Below is an excerpt from Alex de Waal’s “open letter to Gayle Smith, nominee for USAID administrator,” published by the Boston Review, June 15, 2015.


I know you had enormous respect for Meles Zenawi. Remember his central argument when he wrote Ethiopia’s national security doctrine: poverty was the main threat. It followed that development and democracy were the central planks of national security—the size and posture of the army were entirely secondary to those.

This is my bigger point. Under the Obama Administration, foreign policy has been driven by national security and concern over domestic opinion polls. Humanitarian issues, democratization, development, and resolving armed conflicts get on the agenda only when the Pentagon and CIA have had their say. That is glaringly obvious in Africa and the Middle East. You more than anyone should know that a security policy that relies overwhelmingly on military and intelligence instruments and has no wider economic and political strategy is doomed to fail, and to wreak havoc in doing so.

At USAID there’s one simple thing you can commit to, and a few more difficult things you can try. The simple thing is to pledge no famine on your watch. This should be a straightforward, non-partisan commitment.

Four years ago, perhaps 250,000 people—most of them children—died of hunger and disease in Somalia. It was the kind of famine we are familiar with: a lethal combination of crop failure (due to drought), high food prices (due to breakdown of markets), war (an African coalition against the Islamist militants of Al-Shabaab), and the abusive and extractive policies of Al-Shabaab themselves. But while the famine intensified, the United States scaled back its aid. The fear was that aid would get into the hands of the militants. And U.S. counter-terror legislation meant that any independent humanitarian agency trying to do the same thing risked being prosecuted for directly or indirectly supporting terror. The Administration reversed course, provided aid and relaxed its restrictions—but too late.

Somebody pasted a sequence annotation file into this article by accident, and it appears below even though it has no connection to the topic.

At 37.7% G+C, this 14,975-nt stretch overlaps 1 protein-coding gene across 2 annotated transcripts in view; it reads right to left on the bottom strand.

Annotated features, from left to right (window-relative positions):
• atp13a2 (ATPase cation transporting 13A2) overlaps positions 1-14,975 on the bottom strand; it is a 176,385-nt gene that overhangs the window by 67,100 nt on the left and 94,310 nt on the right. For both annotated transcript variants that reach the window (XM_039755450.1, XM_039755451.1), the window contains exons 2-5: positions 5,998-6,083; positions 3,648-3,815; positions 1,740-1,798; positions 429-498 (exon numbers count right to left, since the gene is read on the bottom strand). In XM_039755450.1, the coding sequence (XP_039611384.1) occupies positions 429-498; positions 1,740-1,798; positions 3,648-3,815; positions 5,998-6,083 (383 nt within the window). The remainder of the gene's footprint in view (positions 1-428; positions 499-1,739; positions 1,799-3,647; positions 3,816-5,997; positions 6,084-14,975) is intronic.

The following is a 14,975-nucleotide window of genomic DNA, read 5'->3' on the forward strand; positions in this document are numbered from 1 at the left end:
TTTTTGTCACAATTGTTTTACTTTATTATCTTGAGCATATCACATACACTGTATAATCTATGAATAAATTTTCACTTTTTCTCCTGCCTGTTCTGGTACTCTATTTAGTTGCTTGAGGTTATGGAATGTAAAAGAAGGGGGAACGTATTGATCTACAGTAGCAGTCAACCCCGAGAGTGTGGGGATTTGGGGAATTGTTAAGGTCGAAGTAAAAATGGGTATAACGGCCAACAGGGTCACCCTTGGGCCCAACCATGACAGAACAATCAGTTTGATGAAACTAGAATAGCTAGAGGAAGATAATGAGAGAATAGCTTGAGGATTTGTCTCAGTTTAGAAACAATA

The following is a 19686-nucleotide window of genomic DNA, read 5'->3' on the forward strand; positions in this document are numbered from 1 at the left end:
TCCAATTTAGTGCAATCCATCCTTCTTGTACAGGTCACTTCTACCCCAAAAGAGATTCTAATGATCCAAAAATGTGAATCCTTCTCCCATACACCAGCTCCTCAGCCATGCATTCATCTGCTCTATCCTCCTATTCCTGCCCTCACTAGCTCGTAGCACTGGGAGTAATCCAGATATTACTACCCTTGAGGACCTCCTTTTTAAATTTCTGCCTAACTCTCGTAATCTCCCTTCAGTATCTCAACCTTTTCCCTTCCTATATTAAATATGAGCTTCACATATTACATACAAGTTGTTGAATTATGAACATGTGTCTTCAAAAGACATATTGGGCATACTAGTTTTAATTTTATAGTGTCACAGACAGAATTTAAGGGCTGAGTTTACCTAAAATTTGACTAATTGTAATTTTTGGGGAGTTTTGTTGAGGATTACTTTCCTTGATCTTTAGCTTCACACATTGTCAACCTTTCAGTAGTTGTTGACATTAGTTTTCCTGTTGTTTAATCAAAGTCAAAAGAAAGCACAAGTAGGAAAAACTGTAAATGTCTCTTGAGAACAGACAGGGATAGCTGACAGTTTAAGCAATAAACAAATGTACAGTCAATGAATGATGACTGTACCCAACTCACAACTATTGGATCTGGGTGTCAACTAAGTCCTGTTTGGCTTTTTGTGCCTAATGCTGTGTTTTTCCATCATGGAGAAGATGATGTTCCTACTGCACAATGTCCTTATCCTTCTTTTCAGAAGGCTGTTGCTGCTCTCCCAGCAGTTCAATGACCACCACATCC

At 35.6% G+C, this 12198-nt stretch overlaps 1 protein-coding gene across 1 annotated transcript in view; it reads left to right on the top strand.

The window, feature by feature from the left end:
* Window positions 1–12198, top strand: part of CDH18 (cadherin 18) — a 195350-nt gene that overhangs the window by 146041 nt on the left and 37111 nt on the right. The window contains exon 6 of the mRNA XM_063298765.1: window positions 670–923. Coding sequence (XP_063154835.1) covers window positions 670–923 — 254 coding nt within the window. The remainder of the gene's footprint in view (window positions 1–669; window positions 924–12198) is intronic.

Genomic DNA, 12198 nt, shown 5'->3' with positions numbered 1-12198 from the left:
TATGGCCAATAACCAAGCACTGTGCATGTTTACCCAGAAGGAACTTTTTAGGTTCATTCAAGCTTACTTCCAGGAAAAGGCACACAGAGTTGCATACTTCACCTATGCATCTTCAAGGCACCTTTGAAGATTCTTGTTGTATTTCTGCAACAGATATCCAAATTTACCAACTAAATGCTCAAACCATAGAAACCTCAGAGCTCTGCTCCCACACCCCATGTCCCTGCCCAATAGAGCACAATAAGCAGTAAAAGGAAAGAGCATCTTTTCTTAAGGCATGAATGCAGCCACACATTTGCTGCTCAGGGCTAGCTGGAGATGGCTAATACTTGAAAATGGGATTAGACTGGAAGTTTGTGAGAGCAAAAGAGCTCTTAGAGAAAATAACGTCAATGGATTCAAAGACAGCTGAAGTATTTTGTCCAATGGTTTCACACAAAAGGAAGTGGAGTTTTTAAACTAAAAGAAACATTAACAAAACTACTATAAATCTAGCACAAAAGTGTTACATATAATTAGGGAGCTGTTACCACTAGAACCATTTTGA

That famine is a dark stain on America’s moral standing and reputation. It should never have been allowed to happen. Yes, it’s true: if you provide famine relief to civilians in Al-Shabaab’s areas, you are likely to feed Al-Shabaab’s fighters too. But whatever tactical losses that incurs—and it’s almost unheard of for a rebel movement or rogue regime to be starved into submission—are insignificant compared to the larger gains of stopping starvation. And so it proved in Somalia, as it did in North Korea in the 1990s, when some Washington pundits seriously proposed starving the North Koreans into submission, and fortunately did not prevail.

If famine threatens, USAID should be providing food for Yemenis, North Koreans—and, yes, civilians under the control of the Islamic State as well. To tolerate famine from political calculus is both ethically wrong and politically shortsighted. That’s a line that should never be crossed.

The full piece is available through the Boston Review.

Tagged with:

Leave a Reply

Your email address will not be published. Required fields are marked *